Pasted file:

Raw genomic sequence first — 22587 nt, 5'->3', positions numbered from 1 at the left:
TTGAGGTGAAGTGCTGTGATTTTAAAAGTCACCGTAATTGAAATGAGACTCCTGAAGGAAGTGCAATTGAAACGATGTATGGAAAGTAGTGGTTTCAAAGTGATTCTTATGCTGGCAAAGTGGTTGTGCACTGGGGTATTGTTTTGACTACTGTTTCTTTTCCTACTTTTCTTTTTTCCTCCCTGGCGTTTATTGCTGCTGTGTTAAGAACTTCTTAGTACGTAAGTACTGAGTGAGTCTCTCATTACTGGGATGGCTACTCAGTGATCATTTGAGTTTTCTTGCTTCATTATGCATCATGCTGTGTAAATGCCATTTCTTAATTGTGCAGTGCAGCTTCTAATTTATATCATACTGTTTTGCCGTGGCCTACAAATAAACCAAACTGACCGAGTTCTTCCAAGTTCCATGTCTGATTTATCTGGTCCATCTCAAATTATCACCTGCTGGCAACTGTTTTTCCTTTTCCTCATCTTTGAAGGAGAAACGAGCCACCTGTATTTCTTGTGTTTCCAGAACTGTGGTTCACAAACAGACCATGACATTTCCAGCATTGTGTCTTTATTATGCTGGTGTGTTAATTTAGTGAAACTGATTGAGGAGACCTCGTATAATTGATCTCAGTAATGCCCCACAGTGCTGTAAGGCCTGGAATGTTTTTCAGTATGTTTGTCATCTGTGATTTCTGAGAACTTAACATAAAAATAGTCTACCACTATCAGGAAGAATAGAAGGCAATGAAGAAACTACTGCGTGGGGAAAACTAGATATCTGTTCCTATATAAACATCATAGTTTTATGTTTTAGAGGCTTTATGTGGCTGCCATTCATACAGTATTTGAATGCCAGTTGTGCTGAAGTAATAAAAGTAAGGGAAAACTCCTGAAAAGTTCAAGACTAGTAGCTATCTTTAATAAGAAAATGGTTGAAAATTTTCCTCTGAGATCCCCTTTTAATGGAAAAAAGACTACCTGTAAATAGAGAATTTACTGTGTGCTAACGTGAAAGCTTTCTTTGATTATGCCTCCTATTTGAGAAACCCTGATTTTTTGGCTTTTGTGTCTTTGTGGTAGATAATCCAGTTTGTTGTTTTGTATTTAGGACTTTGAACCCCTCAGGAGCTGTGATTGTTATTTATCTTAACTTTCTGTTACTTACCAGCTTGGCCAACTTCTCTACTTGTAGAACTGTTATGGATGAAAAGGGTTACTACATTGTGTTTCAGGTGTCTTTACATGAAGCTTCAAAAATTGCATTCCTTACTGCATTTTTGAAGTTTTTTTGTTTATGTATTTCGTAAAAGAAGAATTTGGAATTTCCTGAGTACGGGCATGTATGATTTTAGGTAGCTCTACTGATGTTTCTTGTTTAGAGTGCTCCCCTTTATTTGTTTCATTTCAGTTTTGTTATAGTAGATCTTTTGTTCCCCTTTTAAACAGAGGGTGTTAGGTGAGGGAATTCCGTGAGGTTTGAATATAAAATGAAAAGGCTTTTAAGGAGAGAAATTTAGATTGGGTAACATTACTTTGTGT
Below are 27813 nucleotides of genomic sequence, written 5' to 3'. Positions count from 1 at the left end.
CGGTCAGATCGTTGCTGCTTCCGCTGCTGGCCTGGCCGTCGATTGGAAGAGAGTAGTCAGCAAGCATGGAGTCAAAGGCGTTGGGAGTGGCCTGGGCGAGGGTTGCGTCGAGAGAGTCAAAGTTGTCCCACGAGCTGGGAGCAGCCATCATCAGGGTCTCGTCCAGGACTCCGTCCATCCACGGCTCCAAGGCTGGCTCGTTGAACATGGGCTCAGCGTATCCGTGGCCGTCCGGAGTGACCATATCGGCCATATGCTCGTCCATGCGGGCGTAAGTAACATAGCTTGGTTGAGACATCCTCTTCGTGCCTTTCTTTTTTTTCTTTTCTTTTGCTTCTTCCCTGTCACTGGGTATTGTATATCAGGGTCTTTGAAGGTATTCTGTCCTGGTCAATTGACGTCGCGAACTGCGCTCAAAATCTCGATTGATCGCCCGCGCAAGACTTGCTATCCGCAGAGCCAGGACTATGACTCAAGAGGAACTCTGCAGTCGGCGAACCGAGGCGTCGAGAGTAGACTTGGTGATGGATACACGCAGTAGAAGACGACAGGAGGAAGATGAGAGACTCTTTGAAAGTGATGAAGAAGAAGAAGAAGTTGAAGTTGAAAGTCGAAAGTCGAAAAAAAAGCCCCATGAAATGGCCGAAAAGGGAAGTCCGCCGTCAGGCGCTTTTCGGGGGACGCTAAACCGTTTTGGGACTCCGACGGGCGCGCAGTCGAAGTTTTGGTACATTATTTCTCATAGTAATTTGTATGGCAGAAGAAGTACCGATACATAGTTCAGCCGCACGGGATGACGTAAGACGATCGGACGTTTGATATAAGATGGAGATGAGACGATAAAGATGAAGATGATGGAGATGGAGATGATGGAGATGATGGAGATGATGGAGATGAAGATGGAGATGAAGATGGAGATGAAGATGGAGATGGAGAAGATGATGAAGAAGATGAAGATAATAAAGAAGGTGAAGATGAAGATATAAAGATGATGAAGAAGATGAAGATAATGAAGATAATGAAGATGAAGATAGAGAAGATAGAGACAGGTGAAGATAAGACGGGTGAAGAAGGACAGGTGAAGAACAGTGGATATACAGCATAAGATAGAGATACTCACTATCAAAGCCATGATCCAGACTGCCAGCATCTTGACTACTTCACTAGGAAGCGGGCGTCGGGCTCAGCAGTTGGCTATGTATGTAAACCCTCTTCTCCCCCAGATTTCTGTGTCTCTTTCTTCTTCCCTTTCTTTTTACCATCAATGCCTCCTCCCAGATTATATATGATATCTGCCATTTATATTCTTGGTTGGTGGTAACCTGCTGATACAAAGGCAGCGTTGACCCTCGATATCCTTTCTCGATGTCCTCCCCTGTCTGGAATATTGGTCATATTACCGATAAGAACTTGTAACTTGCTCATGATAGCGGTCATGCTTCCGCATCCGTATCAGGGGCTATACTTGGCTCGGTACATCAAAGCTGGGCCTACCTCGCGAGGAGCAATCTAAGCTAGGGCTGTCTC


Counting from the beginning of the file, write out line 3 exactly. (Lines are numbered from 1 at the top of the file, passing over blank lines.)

Below are 27813 nucleotides of genomic sequence, written 5' to 3'. Positions count from 1 at the left end.